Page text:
Chilling burial footage emerges as New York City's virus death toll climbs above 4000

Brooke Rolfe
News Reporter

Chilling footage showing prisoners burying coffins of New York’s unclaimed dead has emerged as the city grapples with where to lay to rest its more than 4000 deceased from the coronavirus.

New York state had 731 deaths on Tuesday – its highest single-day loss. As many as 5,489 New Yorkers have died from the virus.

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The whole of the US recorded more than 1900 deaths on Tuesday, the highest single-day death toll of any country, as total deaths across the nation approached 13,000.

The video, released last week, shows aerial footage of prisoners in protective gear lowering wooden coffins into the ground on on Hart Island, in the northeast Bronx of New York City.

Inmates have been used to bury the city’s unclaimed dead on the island for 150 years, the New York Post reports.

A former prisoner named Vincent Mingalone, who worked on the burial operation until mid February, narrates the video.

He said prisoners would work in teams to label coffins with a name, date of death and a burial plot description, then stack them three high on top of each other before covering them with dirt.

Inmates are shown burying coffins on Hart Island in New York. Source: Vimeo/Melinda Hunt

“We always wondered, was this person serving coffee, was this person a janitor in a building, and what did this person do in life that they ultimately wound up here alone,” Mr Mingalone said in the voiceover.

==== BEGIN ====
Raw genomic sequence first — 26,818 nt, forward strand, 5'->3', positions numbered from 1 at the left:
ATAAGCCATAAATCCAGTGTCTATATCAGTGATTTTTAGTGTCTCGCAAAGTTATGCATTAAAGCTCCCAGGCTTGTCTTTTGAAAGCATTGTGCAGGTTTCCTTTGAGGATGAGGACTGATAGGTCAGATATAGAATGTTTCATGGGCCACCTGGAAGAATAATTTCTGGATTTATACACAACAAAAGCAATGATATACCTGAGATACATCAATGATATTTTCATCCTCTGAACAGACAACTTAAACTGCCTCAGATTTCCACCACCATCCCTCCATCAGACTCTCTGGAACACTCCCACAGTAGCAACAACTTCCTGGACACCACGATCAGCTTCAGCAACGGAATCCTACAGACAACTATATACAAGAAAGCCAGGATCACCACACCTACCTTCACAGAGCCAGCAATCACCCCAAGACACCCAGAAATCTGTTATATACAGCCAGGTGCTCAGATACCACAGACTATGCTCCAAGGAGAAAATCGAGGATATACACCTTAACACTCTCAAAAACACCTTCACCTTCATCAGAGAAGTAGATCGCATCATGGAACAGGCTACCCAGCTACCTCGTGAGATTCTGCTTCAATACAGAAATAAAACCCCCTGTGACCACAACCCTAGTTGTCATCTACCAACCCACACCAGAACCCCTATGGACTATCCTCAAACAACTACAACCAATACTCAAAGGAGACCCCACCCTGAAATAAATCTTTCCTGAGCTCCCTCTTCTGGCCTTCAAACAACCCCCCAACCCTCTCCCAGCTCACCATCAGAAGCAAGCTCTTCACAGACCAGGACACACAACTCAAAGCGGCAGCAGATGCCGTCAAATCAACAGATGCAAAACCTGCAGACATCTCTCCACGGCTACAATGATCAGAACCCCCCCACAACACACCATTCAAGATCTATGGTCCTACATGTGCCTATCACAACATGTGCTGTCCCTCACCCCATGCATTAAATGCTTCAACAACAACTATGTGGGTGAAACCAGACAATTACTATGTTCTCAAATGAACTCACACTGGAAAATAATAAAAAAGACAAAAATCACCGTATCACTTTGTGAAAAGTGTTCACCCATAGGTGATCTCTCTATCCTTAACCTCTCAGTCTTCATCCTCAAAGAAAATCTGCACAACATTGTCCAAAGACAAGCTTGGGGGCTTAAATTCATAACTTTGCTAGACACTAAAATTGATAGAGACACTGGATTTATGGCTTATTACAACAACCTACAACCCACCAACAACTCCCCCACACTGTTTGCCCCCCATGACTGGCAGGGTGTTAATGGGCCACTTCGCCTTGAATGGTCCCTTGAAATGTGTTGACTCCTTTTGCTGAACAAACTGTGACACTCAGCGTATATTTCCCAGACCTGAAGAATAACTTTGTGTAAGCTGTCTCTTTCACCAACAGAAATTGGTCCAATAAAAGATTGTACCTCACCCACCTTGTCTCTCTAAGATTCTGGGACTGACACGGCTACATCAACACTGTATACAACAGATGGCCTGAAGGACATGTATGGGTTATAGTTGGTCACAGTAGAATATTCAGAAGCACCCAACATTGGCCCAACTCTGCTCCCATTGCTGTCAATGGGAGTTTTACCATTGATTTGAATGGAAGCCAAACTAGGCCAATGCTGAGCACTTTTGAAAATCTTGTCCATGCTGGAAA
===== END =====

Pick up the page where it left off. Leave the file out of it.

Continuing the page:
Burials seemed to have increased on Hart Island since the coronavirus outbreak, but officials at City Hall on Tuesday told the New York Post no victims of COVID-19 had been buried there to date.

More deaths than September 11

The total deaths from the virus in New York City has eclipsed the 2,753 killed in the city during the World Trade Center attack on 9/11.

A total of 2,977 people died overall after hijacked planes slammed into the twin towers, the Pentagon and a Pennsylvania field on September 11, 2001.

At least 4000 people have died in New York City from COVID-19, and almost 5,500 across the state.

Governor Andrew Cuomo said on Tuesday (local time) there was “a lot of pain again today for many New Yorkers”.

But in an encouraging sign, the governor said hospital admissions and the number of those receiving breathing tubes are dropping, indicating social distancing measures were succeeding.

Mr Cuomo said fewer cases were a “lagging indicator”, explaining how over the past several days the number of deaths in New York had shown signs of levelling off.

“You see that plateauing — that’s because of what we are doing. If we don’t do what we are doing, that is a much different curve. So social distancing is working,” he said.

Coffins containing bodies were labeled before being put in the mass grave and covered with dirt. Source: Vimeo/Melinda Hunt

There are still some hotspots in the city where it remains impossible for people to maintain acceptable distances between each other.

Some of the other deadliest US hotspots were Detroit, New Orleans and the New York metropolitan area, which includes parts of Long Island, New Jersey and Connecticut.

New Jersey recorded over 1,200 dead, most of them in the northern counties where many residents commute into New York City.

- with Associated Press

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